Genetic overlap of same-sex attraction and mating success
Posted on 25/02/2015
Genetic factors that influence same-sex attractions may also convey reproductive advantage in women and so could explain how homosexuality passes down the generations, according to a new study led by the Institute of Psychiatry, Psychology & Neuroscience (IoPPN) at King’s College London, published today in the Journal of Sexual Medicine.
Researchers found the genes that make some women non-heterosexual might be the same genes that increase heterosexual women’s mating success. These common genes enhance their ‘gender nonconformity’, which makes them more psychologically masculine and is likely to lead to more sexual partners through their lifetime, said the study that came from a collaboration between the IoPPN, the Faculty of Life Sciences & Medicine also at King’s and the University of Zurich.
The characteristics of sexual orientation, gender nonconformity, and number of sexual partners were studied and each were found to be partially determined by an individual’s genes. Genes were found to account for 30% of variation in sexual orientation, for 32% of variation in gender nonconformity, and for 50% of mating success, measured by lifetime sexual partners. Importantly, the genes responsible for these three characteristics overlap.
“It appears that there is a genetic overlap between sexual orientation, gender nonconformity, and number of sexual partners,” said Dr Qazi Rahman, Senior Lecturer at the IoPPN at King’s who led the research. “We found more masculine women tended to be non-heterosexual, but when they were heterosexual they reported more lifetime sexual partners.
“This could provide a way for a trait like homosexuality to be passed on from generation to generation. The genes that make someone gay in one individual, might confer reproductive advantages to their relatives and thus homosexuality is passed on and survives evolutionary pressures.”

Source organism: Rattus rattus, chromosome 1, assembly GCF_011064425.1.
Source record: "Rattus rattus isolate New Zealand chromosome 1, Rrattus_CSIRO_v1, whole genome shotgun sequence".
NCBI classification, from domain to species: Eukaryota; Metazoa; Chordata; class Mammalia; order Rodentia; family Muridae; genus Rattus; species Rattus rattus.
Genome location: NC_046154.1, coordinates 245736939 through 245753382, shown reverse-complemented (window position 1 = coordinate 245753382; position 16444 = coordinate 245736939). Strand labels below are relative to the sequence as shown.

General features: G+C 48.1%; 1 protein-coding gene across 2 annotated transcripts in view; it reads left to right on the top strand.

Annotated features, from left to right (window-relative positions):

The study asked 996 British female twins anonymous questions about sexual attraction towards men and women to measure sexual orientation, about childhood gendered interests to measure gender nonconformity, and about their number of sexual partners through their lifetime. The more open definition of ‘non-heterosexuality’, rather than homosexuality, was used because it includes any same-sex attraction, and fits better with the observation than women show greater sexual fluidity.
The common genes that underpin the three characteristics studied were named by researchers as an individual’s level of ‘sex typicality’. Flexibility and diversity in an individual’s levels of sex-typicality has advantages when seen from an evolutionary perspective, but although these genes are heritable, environmental factors also have a large part to play in sexual preferences and behaviour.
Professor Tim Spector, King’s College London, said: “Twins are the perfect model to sort out the effects of nature and nurture even for complex traits like homosexuality. Female homosexuality is clearly a mix of genes and environment. These results offer an explanation as to why these genes have persisted across generations and not died out. Women with these genes are slightly more promiscuous than average. In the past this would have led to greater fertility in their relatives, counterbalancing their non-fertile same sex partnerships.”
Dr Rahman concluded: “We now need to pay attention to how biology and culture interact to generate the diversity of sexuality and gender expression in humans. The cultures we live in and the environmental factors that contribute to sexual behaviour and gender identity will also need close study.”
Paper reference: Rahman, Q. et al. ‘Common Genetic Factors among Sexual Orientation, Gender Nonconformity, and Number of Sex Partners in Female Twins: Implications for the Evolution of Homosexuality’ published in the Journal of Sexual Medicine.
For a copy of the paper or interview with the author, please contact Tom Bragg, Press Officer, Institute of Psychiatry, Psychology & Neuroscience, King’s College London email@example.com / (+44) 020 7848 5377 / (+44) 07887 793 556